Eight technology predictions in not-for-profit for 2020 (part 1)
Posted by William Millard
As an industry partner, it’s a privilege to witness the evolution of enterprise technology, and the change in attitudes that inspire it, writes William Millard, Unit4’s global head of not-for-profit.
The very definition of ‘foundational’ enterprise technology is changing so fast. The former monolithic, on-premise hardware stack — with multiple, disparate applications — has given way to cloud-based platforms with a single, flexible, app-based architecture and common user interface (UI). This has increasingly become recognized as a critical foundation which sets organizations up for meaningful progress on their digital transformation journeys for the realities of today, but more importantly, of tomorrow and the day after.
With that in mind, here are our technology predictions for the not-for-profit (NFP) sector in 2020 (part 1).
1. More CIOs will join strategic leadership teams
NFP organizations will continue to throw off the traditional strategy of investing in technology at a functional or departmental level, and switch to an organization-wide architecture approach to solving challenges with technology. As such, we’ll see more NFP organizations hiring chief information officers (CIOs) with increasingly strategic responsibility for how digital supports the enterprise. They will also be crucial to ensure the smooth transition from legacy stack to digital platform and the cultural change management required to make it.
2. Customer experience is the opportunity to capture and keep donors
Boosting engagement by creating an enhanced customer experience (CX) for tech-savvy donors and constituents will become the key to survival for many NFPs. To achieve this, NFPs need a more unified, integrated platform approach. By integrating the back- and front-office solutions, it will be possible to show stakeholders the direct link between their funding and outcomes. This focus on CX will present an opportunity for NFPs to capture and re-engage donors in 2020.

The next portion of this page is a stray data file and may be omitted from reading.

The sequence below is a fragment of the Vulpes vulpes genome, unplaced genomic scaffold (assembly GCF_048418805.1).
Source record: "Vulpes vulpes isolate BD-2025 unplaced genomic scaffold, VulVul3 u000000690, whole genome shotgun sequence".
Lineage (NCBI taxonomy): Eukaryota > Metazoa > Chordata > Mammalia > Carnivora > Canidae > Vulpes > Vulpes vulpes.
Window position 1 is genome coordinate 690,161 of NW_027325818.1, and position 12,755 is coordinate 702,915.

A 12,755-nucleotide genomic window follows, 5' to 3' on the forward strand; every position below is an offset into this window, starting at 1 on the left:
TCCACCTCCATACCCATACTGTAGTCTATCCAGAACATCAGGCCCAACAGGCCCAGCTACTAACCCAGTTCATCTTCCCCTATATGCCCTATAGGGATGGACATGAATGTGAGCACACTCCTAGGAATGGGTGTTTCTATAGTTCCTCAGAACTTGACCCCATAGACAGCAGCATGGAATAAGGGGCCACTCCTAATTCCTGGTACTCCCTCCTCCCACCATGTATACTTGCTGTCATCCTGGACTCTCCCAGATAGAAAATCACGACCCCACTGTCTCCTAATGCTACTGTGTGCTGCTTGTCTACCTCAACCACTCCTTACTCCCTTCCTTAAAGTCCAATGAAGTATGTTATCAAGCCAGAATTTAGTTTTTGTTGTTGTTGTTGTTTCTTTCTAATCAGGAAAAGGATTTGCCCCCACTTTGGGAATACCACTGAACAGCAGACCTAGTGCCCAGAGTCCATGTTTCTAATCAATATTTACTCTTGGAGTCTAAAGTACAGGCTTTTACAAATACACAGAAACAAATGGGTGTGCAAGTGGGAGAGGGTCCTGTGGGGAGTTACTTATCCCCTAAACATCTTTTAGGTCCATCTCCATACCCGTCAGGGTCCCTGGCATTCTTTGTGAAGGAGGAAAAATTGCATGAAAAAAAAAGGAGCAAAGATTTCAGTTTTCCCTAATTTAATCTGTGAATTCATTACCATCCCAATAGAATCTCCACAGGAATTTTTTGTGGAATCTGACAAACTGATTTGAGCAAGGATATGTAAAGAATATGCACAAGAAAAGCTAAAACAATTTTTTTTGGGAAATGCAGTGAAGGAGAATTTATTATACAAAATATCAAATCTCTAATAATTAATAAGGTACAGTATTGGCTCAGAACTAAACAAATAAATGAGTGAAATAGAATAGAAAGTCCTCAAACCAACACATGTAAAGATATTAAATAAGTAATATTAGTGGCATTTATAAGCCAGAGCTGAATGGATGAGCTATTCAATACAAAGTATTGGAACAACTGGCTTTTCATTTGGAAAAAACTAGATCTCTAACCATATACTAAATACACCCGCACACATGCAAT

3. Platform and cloud maturity will revive investment
More NFPs will invest in cloud ERP platforms to future-proof their organizations as cloud technology matures and platform capabilities evolve further, and as other organizations show their success. These technologies are built to scale with you due to their flexibility and extensibility through microservice functionality. They allow you to use and develop applications with common interfaces and connectivity across a shared infrastructure. Combined with the Common Data Model (CDM), artificial intelligence (AI) and machine learning (ML), cloud platforms form the basis of a solid future-proofing strategy. (Read more about NetHope and Microsoft’s CDM.) As such, I predict that platform and cloud maturity will revive investment.
4. Better people experience will sharpen end-users’ focus on the mission
With the improvements in end-user flexibility — made possible by AI, ML, common UIs, plus microservices and low/no-code environment — people in the field will gain new levels of freedom, enablement and engagement. They will be set free from tedious admin and over-engineered head office policies and procedures. They will become more enabled by a common data set for field reporting, which will help them uniformly measure and demonstrate impact across programs, as well as make course corrections along the way. This enhanced people experience (PX) improves employee engagement. By making your people’s work-lives easier, they can get on with the value-add work that drives them; and focus on the mission they signed up for.
Two provisos: this will only be possible through a strong governance framework and with more lean organizational structures that need less intervention and fewer approval levels.
Examples of improved PX we’ll see more of in 2020 will include: using conversational AI through a digital assistant like Wanda; machine learning to enable management by exception; analytics dashboards; augmented invoice capture, smart expense receipt capture, and optimal grant allocation using ML.
Part 2 of this blog will be published here next week.